Genre: Art Pop
Favorite Tracks: “We,” “Hey, Ma,” “Faith,” “Naeem,” “Jelmore”
Though you wouldn’t know from the sweltering August heat, Fall has arrived early this year. Following global listening parties for his latest release i,i, Justin Vernon decided to release (most of) his latest Bon Iver album on all digital platforms three weeks before it was scheduled to officially drop. In an early press release for the album, Vernon stated that the band’s three previous releases are representative of a particular season: Winter for their debut FOR EMMA, FOREVER AGO, Spring for their sophomore effort BON IVER, BON IVER, and Summer for 22, A MILLION. This seasonal cycle comes full circle with the autumnal i,i, quite possibly Bon Iver’s biggest and fullest sounding record to date.
I was personally taken by surprise when a couple friends texted me in early June to let me know that the band had dropped a pair of new tracks, as I had fallen off the Bon Iver bandwagon during 22, A MILLION. (Even after relistening to it a couple times to prep for this review, I still don’t really care for it.) I was hesitant to listen to “Hey, Ma” and “U” that summer morning, though the song titles were more easily pronounceable than those on their previous effort—would I be let down by more aggressively glitchy, Auto-Tune-drenched tracks? Fortunately, I was greeted by a warm blend of synths, subtle electronic accents, and smooth vocals that recalled the soundscapes of the earlier records I knew and loved, with some slight sonic upgrades. I was back in, and I was stoked.
Album intro “Yi,” which for some reason was the only track that was not initially released early, is a combination of studio banter and sporadic static noise that is quickly repurposed in the opening measures of “iMi.” The song carries major James Blake (he is one of 10 credited writers on the track) and Dirty Projectors influence, tastefully combining the electronic elements of 22, A MILLION with the live instrumentation that characterized the band’s first two releases. As the song progresses, Vernon layers in additional vocals tracks until we are treated to the explosion of a full Justin Vernon choir. Follow-up “We” is a much darker, moodier groove, and has slight echoes of the self-titled album’s second track “Minnesota.” Sprinkled with subtle vocal tracks buried in the mix, the track never feels busy, one of the few on the album that comes to an abrupt end that had me longing for more before the controlled chaos is foiled by the sparseness of “Holyfields,” which finds Vernon balancing his soothing baritone and reaching falsetto over simplistic bouncing synths and strings.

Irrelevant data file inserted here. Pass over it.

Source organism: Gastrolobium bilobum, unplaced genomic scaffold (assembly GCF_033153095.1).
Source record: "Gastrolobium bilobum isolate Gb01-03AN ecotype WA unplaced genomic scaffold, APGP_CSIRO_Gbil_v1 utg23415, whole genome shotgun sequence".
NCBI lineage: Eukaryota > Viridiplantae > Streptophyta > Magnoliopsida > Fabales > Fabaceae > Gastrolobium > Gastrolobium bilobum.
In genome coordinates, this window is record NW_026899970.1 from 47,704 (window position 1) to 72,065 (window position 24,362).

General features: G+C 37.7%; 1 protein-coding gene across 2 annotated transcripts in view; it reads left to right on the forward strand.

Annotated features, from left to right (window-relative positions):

Lead single “Hey, Ma” would have sounded right at home on the self-titled record; if one were to attempt to analyze Vernon’s lyrics (which can be very tricky given his tendency to make up words, create new pronunciations of words you think you know, and get creative with punctuation in general), they may be able to uncover warnings of climate change and the importance of protecting Mother (Ma) Earth, but I’m not going to try to do that here. There’s always been a beauty in the incoherent poetry of Bon Iver’s lyrics. One minute you are gifted with the straightforward tenderness of a line such as “I like you, and that ain’t nothin’ new” before being smacked with “I fall off a bass boat […] I’m havin’ a bad, bad toke.”
The latter of the lines comes from album highlight “Naeem.” The track builds from Vernon’s voice and a lone piano before layering in additional vocals, synths, and rolling percussion. The longest track on the record at over four minutes, it features the most emotional vocal delivery on i,i, the chorus infectiously catchy and sure to be a highlight on the group’s upcoming fall arena tour. While one of the album’s biggest strengths is its ability to successfully combine the best elements of Bon Iver’s catalogue as a whole, some of i,i’s standout tracks would not have sounded out of place on the group’s previous records. Just as “Hey Ma” recalled textures of the self-titled release, “Jelmore” brings Vernon’s electronic tendencies that were the focus of 22, A MILLION to the forefront, with choppy, stunted synth textures, while the sparse acoustics of “Marion” recalls the stripped down simplicity of FOR EMMA, FOREVER AGO. The culmination of everything that is sonically great about Bon Iver can be found in the epically huge sounds of songs like “Faith” or “Salem.”
The album ends on a reflective note with the tracks “Sh’diah” (an abbreviation for Shittiest Day in American History) and “RABi.” The former is a solemn contemplation of the day following the last presidential election, carried over soft keys, gentle percussion, and a powerful saxophone outro from regular Vernon collaborator Michael Lewis. Vernon has stated that the somber vibes of the music on the track are his favorite on the record, and they speak more to the subject matter than his simplistic and mostly vague lyrics, and that’s just fine. Album closer “RABi” is a solid send-off, built around simple guitar, and finds Vernon simultaneously reminiscing and looking forward while lyrically tracing how our perspectives change as we grow older. While there may be some discomfort in acknowledging that things are not as we may have anticipated them in our youth, Vernon softly reminds us that “nothing is gonna ease your mind / well it’s all fine and we’re all fine anyway.” The idea of balancing our awareness of the flaws around us with with an acceptance of the flaws we cannot change complements Bon Iver’s attempts to balance the various sonic components and sounds they have explored throughout their discography.
While there are heavy topics and conflicts explored on i,i, the album feels like a celebration of everything Bon Iver have achieved thus far. It may lack the boldly obvious experimentation of 22, A MILLION, but it finds Vernon and company successfully honing in on what they do best.